"We sat down with one another after the situation happened. We realize that this was something very stupid on both our parts, and it's not going to happen again, and we're going to move on and that'll be that."
The 6-foot-2, 292-pound Kreutz, who fractured the jaw of Sekou Wiggs while they were teammates at Washington, didn't apologize and wasn't sure about his future relationship with Miller or if the figurative wounds would heal.
"I don't know if it'll ever be completely gone," the eight-year veteran said, "but we're over it. The team is the No. 1 thing, and we're going to try to move on."
Miller, who had a metal plate inserted into his jaw to facilitate his recovery, was asked why he was the one apologizing.
"Just because it was immature and stupid," Miller said. "That's it."
That has led to speculation that the 6-foot-7, 320-pound 10-year veteran was the instigator.
The Bears will be without Miller for at least one more week, which could be crucial Sunday against Panthers left end Julius Peppers, one of the best defensive linemen in the NFL.
Last Wednesday, Bears coach Lovie Smith said Miller suffered the injury in a fall at his home. According to Kreutz, he and Miller concocted that story to spare the team from distractions.
"The team had nothing to do with it, so we told the team that's what happened," Kreutz said. "They didn't have any clue until Friday. Me and Fred did have an altercation. Obviously we didn't want it to happen. Things went too far. We've talked about it, we're pretty much over it, and it's pretty much a done issue for us. We both understand what happened. We're both men; things got out of control."
"After the situation happened," Miller said, "our main focus was on the team. We didn't think that it needed to go any further than that. We didn't want to take away from what the team is doing this season.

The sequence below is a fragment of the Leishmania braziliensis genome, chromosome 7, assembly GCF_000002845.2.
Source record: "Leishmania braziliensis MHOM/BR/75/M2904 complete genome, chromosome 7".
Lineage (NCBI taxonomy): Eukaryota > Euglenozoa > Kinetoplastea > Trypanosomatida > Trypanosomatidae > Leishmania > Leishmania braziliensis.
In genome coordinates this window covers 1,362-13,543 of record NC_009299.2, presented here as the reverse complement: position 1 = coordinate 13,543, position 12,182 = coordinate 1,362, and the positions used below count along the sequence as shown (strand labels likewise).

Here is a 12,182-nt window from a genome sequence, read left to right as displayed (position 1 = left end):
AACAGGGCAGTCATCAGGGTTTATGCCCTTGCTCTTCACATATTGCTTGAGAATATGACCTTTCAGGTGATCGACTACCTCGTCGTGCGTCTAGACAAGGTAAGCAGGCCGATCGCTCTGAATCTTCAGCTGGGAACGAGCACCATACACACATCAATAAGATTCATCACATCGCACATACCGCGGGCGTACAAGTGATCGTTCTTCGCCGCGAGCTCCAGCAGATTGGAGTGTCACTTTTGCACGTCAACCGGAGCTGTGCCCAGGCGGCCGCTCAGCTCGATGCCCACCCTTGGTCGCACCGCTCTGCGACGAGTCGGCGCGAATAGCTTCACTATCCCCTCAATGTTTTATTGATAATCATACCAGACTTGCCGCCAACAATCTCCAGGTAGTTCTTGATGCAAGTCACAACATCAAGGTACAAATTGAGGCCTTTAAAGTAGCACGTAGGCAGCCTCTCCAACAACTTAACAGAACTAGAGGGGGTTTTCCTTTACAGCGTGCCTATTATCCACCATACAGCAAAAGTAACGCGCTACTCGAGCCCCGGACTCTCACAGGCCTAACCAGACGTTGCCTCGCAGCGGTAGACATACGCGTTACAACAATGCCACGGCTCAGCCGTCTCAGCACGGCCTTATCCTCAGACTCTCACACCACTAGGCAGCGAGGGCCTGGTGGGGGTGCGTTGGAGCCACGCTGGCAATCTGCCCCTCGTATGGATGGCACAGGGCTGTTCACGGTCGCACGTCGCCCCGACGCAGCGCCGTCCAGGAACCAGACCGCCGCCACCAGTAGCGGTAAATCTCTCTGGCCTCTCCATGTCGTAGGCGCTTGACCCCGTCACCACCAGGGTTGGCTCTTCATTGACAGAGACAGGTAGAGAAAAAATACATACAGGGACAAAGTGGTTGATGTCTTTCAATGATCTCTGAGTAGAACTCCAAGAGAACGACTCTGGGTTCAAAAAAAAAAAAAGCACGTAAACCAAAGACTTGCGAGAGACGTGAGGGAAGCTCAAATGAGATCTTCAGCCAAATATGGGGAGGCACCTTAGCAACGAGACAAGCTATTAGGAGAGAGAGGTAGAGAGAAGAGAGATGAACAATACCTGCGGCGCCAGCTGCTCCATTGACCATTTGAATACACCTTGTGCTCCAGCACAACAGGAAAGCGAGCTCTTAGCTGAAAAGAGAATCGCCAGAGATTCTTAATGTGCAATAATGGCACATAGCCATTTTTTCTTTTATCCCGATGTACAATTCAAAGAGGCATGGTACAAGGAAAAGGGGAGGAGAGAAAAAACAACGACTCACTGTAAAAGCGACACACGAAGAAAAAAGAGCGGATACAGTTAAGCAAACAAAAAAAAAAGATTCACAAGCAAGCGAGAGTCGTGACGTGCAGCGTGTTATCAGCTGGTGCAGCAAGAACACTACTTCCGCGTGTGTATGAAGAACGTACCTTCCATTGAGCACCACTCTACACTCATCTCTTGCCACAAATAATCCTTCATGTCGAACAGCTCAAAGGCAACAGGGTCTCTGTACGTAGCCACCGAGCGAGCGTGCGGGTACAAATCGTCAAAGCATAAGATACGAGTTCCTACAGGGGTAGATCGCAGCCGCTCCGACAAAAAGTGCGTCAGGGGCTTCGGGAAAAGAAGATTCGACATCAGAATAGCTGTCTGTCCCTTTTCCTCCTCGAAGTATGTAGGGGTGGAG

"But seeing that things have gotten out, we feel that we need to clear the air and apologize to our teammates and say that Olin and I don't have a problem with each other. We're still going to go out there and play and work together. We're still going to go out on our regular nights and have dinner together as an offensive line."
The injury caused Miller to miss Sunday's 17-9 victory over the 49ers, ending his streak of 110 consecutive starts. Kreutz has started 47 straight games. He has missed just one game in five years, and that was seven days after an appendectomy.
Bears coach Lovie Smith said there would be no suspensions resulting from the fight, which he downplayed. But he left no doubt that fines would be forthcoming.
"We had a fight; not even a fight, there was an altercation," Smith said. "There's no more than that, nothing that warrants suspension. It warrants some type of discipline, which I'll do."
Smith said he was disappointed that he wasn't told the truth originally and rejected the notion that the team lied to the media.
"We for sure didn't lie to you or anyone else," Smith said. "I found out about it on the weekend, and I started dealing with it then. Guys make mistakes. Sometimes you say things to try to cover up something, and in the end, most of the time the truth comes out, which it did. Now we're admitting the truth of what happened, and we're going from there."
The 6-3 Bears hope their success and focus on holding first place in the NFC North will help them overcome their internal problems.
"We have a five-game winning streak," Smith said. "That's what we're really concentrating on. I have a brother; sometimes brothers fight. No more than that, and then you move on."